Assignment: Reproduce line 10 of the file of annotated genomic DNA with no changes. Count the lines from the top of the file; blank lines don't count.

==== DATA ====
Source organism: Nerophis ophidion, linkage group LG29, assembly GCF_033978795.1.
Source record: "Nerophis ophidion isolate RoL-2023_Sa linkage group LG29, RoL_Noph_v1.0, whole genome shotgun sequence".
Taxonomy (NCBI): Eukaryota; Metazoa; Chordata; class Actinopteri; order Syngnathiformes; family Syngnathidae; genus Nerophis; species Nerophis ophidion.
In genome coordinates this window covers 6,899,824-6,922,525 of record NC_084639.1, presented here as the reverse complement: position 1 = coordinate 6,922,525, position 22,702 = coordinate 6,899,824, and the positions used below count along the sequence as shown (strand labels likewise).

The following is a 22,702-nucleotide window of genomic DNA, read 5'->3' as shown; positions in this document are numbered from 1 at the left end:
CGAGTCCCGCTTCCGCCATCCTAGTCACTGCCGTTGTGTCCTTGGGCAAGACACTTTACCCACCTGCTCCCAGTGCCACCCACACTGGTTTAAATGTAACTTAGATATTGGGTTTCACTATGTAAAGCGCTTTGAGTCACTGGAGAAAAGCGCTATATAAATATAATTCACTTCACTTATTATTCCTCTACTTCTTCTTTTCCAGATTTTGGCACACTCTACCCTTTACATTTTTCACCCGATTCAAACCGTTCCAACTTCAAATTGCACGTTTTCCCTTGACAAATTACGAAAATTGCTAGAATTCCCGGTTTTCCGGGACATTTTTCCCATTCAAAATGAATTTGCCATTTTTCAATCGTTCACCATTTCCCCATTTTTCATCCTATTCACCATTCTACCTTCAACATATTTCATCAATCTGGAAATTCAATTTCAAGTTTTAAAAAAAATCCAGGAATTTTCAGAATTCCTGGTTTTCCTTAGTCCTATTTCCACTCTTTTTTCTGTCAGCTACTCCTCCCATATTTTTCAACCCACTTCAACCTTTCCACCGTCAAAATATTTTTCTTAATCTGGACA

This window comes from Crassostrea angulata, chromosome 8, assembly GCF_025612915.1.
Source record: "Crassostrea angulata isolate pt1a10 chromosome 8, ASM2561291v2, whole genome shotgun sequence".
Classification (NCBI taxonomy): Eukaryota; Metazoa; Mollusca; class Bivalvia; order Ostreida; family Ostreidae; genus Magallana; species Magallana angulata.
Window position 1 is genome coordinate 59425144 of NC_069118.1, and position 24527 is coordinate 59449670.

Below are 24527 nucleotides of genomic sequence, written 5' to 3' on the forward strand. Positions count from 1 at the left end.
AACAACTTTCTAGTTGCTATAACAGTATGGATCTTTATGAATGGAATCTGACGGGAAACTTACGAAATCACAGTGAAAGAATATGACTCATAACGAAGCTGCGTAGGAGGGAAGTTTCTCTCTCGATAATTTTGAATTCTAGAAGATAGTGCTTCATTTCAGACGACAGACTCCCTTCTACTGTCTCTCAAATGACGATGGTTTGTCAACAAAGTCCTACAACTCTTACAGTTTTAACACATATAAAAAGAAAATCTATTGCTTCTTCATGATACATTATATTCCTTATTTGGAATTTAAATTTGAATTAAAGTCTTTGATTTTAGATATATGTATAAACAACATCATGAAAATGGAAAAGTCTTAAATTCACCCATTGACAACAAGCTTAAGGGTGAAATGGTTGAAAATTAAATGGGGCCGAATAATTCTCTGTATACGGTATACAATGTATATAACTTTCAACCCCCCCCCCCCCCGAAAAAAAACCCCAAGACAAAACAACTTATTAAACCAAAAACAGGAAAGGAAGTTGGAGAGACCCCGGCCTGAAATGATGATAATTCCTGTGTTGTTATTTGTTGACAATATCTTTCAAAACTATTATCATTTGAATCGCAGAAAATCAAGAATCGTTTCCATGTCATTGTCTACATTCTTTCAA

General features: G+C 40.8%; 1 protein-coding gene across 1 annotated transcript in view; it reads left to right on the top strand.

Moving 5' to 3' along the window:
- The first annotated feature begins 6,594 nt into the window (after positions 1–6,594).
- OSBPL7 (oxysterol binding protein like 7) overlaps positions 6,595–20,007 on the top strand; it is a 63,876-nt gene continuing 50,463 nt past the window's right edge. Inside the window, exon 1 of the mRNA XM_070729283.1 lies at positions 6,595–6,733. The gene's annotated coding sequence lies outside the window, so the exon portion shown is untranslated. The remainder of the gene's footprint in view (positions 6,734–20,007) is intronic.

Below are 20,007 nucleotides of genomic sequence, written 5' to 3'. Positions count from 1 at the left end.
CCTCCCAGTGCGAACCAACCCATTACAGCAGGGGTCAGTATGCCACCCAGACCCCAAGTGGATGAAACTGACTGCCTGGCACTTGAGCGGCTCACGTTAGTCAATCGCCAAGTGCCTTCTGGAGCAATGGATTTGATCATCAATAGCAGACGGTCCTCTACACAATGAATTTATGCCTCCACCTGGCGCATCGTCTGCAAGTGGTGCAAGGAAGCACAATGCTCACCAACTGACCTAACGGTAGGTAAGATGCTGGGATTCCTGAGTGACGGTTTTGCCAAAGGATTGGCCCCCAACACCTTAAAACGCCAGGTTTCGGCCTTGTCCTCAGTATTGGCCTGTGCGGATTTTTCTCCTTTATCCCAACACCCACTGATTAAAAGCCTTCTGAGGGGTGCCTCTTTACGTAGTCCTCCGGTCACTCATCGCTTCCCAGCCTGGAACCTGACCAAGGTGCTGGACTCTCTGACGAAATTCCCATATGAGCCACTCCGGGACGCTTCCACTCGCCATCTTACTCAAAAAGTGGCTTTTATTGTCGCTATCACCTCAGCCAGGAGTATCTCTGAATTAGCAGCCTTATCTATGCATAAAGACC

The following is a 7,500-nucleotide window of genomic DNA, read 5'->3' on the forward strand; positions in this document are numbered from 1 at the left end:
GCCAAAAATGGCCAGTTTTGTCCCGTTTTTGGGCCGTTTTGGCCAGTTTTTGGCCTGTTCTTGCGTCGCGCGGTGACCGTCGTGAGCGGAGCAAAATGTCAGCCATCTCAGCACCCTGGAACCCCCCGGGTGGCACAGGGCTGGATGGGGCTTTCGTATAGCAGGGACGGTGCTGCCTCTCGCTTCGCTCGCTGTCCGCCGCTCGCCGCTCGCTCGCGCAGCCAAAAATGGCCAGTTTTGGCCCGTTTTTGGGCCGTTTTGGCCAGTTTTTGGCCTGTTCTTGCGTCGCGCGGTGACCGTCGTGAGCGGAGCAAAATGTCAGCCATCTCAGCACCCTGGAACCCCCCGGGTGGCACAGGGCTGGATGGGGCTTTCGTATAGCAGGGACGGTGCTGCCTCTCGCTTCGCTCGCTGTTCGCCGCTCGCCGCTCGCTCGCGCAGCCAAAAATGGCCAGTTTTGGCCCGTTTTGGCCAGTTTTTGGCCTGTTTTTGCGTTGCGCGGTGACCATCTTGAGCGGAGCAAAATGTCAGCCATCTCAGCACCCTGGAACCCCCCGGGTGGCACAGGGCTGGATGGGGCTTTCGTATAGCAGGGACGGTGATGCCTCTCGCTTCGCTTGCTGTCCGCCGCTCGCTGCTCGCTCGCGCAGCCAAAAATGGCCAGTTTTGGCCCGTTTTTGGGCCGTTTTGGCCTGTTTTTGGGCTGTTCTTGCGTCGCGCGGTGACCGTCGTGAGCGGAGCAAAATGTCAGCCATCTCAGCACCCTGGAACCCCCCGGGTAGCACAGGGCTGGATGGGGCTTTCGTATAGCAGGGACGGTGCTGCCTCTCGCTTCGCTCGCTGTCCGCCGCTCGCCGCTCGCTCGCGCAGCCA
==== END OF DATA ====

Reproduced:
Window position 1 is genome coordinate 59425144 of NC_069118.1, and position 24527 is coordinate 59449670.